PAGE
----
This question in various forms does seem to be cropping up more frequently these days... and I think that is a good thing. It means the whole idea of paleo is starting to be taken on board by people who are interested in more than just their own health. I very strongly believe that the food 'industry' is the single most important industry there is and we won't get any where near sorting out the problems of sustainability, overpopulation and equality in any area until we get to grips with food production. I think the whole idea of huge industrial companies making a profit - and only being interested in making a profit - out of food is at the root of many of the world's ills but I also think that the paleo mindset is going to be the way things get changed. When we realise that we cannot remove ourselves as individuals from what our bodies have evolved for then we might start realising that we can only go so far in other areas of our lives too. Science and technology have progressed so far now that we are starting to lose our instincts but I'm not in favour of regression or re-enactment. We can't go back but we can go forward in a new more enlightened way and I think science and technology, starting with the research into nutrition and evolutionary psychology, will bring us full circle. We have worked ourselves and the planet to the limit and now we need to start healing ourselves and the planet. At the height of the Industrial Revolution we believed we were far above animals and then Darwin came along and proved that we weren't. Progress is exponential, think of the rise in computer power since 1950. We had a massive change in diet 10,000 years ago and we've only just returned to the average height and lifespan we had before then. Another huge dietary change occurred about 30 years ago when food became industrialised and we added seed oils and HFCS to our diet in massive quantities. Once again we are embarking on a nutrition experiment. It won't take 10,000 years for a response this time and the results of the current experiment are plain to see with the obesity epidemic and diseases of civilisation increasing. I am optimistic that there will be a sea change in attitude towards food production; that the public will not continue to accept people dying of starvation in half the world and dying of obesity in the other half. At the moment too many 'eco-warriers' don't get it but the increase in these type of questions on this site proves that the message is starting to get through. There is definitely room out there for a paleo politics forum - somewhere where we can discuss how we can use modern technology and research to help us live in a way that fulfills not only our biological heritage but also our psychological and emotional evolutionary heritage too, and that is achievable for a stable world population. People often talk about feeding the ever increasing world population but I don't think it will be ever increasing. It is already starting to decrease in many developed countries and the more the developing countries become better fed, the more technology they get, the less their populations will grow. We have the potential for a virtuous circle. Feed and educate the existing population properly and it will peak and then start to fall. Well-fed, educated and empowered people do not have more and more children they have less. This goes for the developed countries too. At the moment it is the people at the bottom of the social hierarchy who have the most children.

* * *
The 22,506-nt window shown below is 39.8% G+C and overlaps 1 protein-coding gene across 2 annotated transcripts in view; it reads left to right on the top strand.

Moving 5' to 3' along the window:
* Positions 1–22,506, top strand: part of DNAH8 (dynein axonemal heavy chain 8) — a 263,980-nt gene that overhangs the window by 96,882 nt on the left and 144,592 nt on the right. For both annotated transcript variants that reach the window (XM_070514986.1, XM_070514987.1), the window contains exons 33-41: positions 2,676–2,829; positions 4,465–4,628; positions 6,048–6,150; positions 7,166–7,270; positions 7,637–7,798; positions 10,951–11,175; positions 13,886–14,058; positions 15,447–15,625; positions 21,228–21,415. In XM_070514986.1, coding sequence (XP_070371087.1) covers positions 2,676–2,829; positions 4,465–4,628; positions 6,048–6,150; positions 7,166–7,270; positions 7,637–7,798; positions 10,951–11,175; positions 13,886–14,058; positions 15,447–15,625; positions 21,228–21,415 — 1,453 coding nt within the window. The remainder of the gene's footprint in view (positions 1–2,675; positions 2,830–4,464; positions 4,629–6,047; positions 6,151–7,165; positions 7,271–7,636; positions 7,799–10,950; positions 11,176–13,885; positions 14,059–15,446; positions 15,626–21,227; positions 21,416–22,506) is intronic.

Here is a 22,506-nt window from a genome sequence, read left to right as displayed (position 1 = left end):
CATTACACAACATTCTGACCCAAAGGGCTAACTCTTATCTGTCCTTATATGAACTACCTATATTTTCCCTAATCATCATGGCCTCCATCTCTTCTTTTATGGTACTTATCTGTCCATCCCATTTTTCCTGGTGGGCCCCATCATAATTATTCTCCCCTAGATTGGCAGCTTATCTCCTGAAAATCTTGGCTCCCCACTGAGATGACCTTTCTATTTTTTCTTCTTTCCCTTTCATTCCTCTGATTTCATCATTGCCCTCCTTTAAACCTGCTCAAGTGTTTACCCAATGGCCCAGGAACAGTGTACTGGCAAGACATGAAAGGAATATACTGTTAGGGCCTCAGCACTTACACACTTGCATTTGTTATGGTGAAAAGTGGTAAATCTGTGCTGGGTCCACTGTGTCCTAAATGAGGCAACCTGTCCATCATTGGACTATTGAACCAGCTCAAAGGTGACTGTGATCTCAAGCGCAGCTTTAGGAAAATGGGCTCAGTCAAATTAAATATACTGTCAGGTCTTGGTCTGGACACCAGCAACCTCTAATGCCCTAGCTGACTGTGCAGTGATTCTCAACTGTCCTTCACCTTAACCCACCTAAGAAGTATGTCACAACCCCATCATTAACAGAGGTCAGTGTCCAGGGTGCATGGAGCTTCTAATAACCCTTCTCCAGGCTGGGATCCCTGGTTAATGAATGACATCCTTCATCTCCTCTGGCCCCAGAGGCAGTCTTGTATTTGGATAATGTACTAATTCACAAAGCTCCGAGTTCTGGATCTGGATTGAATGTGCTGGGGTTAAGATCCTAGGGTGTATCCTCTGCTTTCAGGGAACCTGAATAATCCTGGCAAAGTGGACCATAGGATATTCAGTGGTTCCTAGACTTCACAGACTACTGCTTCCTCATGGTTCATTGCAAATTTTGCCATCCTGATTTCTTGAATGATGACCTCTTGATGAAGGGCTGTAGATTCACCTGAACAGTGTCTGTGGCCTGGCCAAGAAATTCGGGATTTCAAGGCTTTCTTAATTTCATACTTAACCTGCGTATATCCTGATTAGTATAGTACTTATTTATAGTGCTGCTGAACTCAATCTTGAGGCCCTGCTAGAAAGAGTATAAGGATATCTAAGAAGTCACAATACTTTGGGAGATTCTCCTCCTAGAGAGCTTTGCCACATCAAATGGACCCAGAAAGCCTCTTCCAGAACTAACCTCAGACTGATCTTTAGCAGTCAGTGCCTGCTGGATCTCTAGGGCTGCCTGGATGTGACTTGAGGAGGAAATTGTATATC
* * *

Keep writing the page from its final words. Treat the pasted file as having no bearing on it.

I know this question from Oak0y recently got lots of downvotes but many of the responses were very valid and on just this point. http://paleohacks.com/questions/40787/can-we-accept-veganism-as-healthy-transition-till-we-find-friedndly-ways-to-farm#axzz1NxZrnvnq